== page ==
Masipa cites Warren Vorster case in Pistorius sentencing

In 2009 Vorster was found guilty of culpable homicide after he shot and killed a 12-year-old boy.

Judge Thokozile Masipa during sentencing of Oscar Pistorius at the High Court in Pretoria on 21 October 2014. Picture: Pool.

JOHANNESBURG - When Judge Thokozile Masipa sentenced Oscar Pistorius to five years in prison for the culpable homicide of Reeva Steenkamp, she referred to the Warren Vorster case.

In 2009 Vorster was found guilty of culpable homicide after he fired a hunting rifle in the direction of 12-year-old Kgopotso Ramolefe.

Vorster accidentally shot and killed the boy after the youngster's grandmother warned him an intruder was trying to break into her room.

The 35-year-old said he saw a shadow in the room and fired what was meant to be a warning shot.

The court heard when police arrived they found Vorster huddled over the boy trying to revive him.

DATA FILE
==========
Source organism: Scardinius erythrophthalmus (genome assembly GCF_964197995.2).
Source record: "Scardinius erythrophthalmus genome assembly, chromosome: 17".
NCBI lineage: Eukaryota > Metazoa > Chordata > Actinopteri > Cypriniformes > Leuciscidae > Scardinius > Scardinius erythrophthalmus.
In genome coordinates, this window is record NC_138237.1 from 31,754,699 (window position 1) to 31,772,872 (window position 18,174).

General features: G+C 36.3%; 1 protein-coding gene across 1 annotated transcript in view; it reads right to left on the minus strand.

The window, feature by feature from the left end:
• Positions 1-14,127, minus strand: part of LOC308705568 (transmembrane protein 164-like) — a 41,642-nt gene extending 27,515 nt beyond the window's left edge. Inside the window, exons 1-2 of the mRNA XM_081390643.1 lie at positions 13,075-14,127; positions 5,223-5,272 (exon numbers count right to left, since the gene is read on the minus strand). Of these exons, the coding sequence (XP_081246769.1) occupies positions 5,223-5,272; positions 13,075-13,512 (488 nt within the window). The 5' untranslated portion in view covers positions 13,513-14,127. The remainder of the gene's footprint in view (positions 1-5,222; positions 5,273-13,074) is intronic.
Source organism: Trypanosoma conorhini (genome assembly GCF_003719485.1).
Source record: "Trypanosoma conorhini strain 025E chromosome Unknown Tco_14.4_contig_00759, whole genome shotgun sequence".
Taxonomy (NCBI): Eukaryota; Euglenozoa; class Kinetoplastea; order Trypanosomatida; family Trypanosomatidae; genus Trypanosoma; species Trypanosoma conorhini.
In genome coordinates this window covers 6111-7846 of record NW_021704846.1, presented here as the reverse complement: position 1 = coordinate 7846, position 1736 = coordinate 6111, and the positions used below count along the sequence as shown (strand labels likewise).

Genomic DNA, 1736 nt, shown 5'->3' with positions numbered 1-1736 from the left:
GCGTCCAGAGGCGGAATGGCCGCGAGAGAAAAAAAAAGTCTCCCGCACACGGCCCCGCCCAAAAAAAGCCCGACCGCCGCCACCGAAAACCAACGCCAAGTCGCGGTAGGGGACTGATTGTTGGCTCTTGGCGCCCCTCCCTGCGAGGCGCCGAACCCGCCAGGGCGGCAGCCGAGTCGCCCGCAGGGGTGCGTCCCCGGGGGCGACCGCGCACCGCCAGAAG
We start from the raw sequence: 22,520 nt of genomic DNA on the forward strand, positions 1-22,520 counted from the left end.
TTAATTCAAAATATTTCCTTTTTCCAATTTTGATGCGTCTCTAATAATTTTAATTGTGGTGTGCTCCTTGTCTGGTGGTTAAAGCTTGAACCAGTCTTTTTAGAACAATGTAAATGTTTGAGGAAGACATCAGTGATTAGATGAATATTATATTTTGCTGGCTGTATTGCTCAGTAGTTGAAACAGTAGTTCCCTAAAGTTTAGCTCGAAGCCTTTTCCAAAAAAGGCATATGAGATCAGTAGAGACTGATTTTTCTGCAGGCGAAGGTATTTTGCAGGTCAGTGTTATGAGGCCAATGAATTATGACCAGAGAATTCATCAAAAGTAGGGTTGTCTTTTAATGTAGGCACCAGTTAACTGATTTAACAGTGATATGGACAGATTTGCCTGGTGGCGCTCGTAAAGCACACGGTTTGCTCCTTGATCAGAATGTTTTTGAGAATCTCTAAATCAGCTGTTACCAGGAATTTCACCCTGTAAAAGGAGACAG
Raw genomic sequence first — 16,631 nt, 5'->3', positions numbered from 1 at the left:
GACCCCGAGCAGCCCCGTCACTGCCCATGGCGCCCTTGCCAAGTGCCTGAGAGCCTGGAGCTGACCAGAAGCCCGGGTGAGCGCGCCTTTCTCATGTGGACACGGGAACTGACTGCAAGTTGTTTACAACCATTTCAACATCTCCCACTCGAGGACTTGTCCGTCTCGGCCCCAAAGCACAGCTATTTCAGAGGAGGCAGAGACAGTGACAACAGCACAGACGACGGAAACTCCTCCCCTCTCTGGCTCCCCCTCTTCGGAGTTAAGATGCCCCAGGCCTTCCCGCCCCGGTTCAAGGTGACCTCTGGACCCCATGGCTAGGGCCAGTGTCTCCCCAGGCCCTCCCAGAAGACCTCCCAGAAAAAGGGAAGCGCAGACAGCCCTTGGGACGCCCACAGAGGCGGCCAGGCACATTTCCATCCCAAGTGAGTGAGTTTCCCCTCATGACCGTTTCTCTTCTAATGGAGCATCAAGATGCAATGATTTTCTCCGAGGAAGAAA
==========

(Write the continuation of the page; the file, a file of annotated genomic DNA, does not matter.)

When Vorster took to the stand his advocate read out a sworn statement on his behalf.

In it, Vorster said he was devastated and regretted shooting the boy who he claimed he was very fond of.

During sentencing arguments in that case, social worker Annette Vergeer testified that Vorster was an appropriate candidate for correctional supervision rather than jail time. She said the emphasis of Vorster's punishment should focus on neglect and not intention.

Interestingly, Vergeer was also the probation officer called by Pistorius's defence team to testify in mitigation of sentencing.

Vorster was sentenced to three years, with five years suspended, on condition that he was not again convicted of culpable homicide caused by an assault during imprisonment and one year community service.

Today Judge Masipa said the two cases had some similarities, but that there were important distinguishing features.

In the Vorster matter the accused did not know there was a person behind the door, while in the Pistorius case he knew someone was in the toilet.

In the Voster case only one shot was fired, while Pistorius fired four shots.

In the Vorster matter the aim was to frighten the intruder, while Pistorius's aim was to shoot the intruder.

In the Vorster matter the perceived intruder had room to escape, while in the Pistorius matter, the deceased had no room to escape.

Masipa stated therefore that the sentence given to Vorster would not be appropriate for Pistorius.

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